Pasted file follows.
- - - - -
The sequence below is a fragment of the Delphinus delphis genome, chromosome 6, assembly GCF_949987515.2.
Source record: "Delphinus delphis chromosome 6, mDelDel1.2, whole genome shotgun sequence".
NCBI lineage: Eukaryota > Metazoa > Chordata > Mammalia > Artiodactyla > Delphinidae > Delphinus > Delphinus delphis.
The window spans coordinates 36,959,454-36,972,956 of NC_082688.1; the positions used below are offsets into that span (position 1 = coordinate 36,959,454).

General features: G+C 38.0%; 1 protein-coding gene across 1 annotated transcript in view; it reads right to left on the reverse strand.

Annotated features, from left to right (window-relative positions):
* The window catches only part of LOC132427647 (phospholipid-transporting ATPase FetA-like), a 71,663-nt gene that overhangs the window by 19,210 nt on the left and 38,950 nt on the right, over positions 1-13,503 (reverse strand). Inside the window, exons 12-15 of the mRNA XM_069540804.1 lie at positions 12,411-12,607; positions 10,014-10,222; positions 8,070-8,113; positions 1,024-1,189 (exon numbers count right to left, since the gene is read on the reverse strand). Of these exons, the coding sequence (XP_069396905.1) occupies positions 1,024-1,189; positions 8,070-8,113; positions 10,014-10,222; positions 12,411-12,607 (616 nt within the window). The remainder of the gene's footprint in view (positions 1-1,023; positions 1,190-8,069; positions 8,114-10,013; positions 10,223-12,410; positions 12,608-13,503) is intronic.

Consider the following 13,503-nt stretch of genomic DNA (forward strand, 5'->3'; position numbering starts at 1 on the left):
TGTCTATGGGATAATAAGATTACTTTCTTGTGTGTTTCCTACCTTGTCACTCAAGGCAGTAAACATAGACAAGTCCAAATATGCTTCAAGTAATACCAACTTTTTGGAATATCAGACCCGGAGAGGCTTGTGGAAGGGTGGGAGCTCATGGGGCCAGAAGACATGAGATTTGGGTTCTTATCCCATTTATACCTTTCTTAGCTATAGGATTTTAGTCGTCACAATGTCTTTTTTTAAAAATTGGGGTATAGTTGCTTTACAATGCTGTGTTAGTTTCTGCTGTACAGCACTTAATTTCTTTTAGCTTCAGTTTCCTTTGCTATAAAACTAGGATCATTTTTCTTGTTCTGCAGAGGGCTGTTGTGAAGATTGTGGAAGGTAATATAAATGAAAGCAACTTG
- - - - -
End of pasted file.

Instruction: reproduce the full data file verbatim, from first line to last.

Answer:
The sequence below is a fragment of the Delphinus delphis genome, chromosome 6, assembly GCF_949987515.2.
Source record: "Delphinus delphis chromosome 6, mDelDel1.2, whole genome shotgun sequence".
NCBI lineage: Eukaryota > Metazoa > Chordata > Mammalia > Artiodactyla > Delphinidae > Delphinus > Delphinus delphis.
The window spans coordinates 36,959,454-36,972,956 of NC_082688.1; the positions used below are offsets into that span (position 1 = coordinate 36,959,454).

General features: G+C 38.0%; 1 protein-coding gene across 1 annotated transcript in view; it reads right to left on the reverse strand.

Annotated features, from left to right (window-relative positions):
* The window catches only part of LOC132427647 (phospholipid-transporting ATPase FetA-like), a 71,663-nt gene that overhangs the window by 19,210 nt on the left and 38,950 nt on the right, over positions 1-13,503 (reverse strand). Inside the window, exons 12-15 of the mRNA XM_069540804.1 lie at positions 12,411-12,607; positions 10,014-10,222; positions 8,070-8,113; positions 1,024-1,189 (exon numbers count right to left, since the gene is read on the reverse strand). Of these exons, the coding sequence (XP_069396905.1) occupies positions 1,024-1,189; positions 8,070-8,113; positions 10,014-10,222; positions 12,411-12,607 (616 nt within the window). The remainder of the gene's footprint in view (positions 1-1,023; positions 1,190-8,069; positions 8,114-10,013; positions 10,223-12,410; positions 12,608-13,503) is intronic.

Consider the following 13,503-nt stretch of genomic DNA (forward strand, 5'->3'; position numbering starts at 1 on the left):
TGTCTATGGGATAATAAGATTACTTTCTTGTGTGTTTCCTACCTTGTCACTCAAGGCAGTAAACATAGACAAGTCCAAATATGCTTCAAGTAATACCAACTTTTTGGAATATCAGACCCGGAGAGGCTTGTGGAAGGGTGGGAGCTCATGGGGCCAGAAGACATGAGATTTGGGTTCTTATCCCATTTATACCTTTCTTAGCTATAGGATTTTAGTCGTCACAATGTCTTTTTTTAAAAATTGGGGTATAGTTGCTTTACAATGCTGTGTTAGTTTCTGCTGTACAGCACTTAATTTCTTTTAGCTTCAGTTTCCTTTGCTATAAAACTAGGATCATTTTTCTTGTTCTGCAGAGGGCTGTTGTGAAGATTGTGGAAGGTAATATAAATGAAAGCAACTTG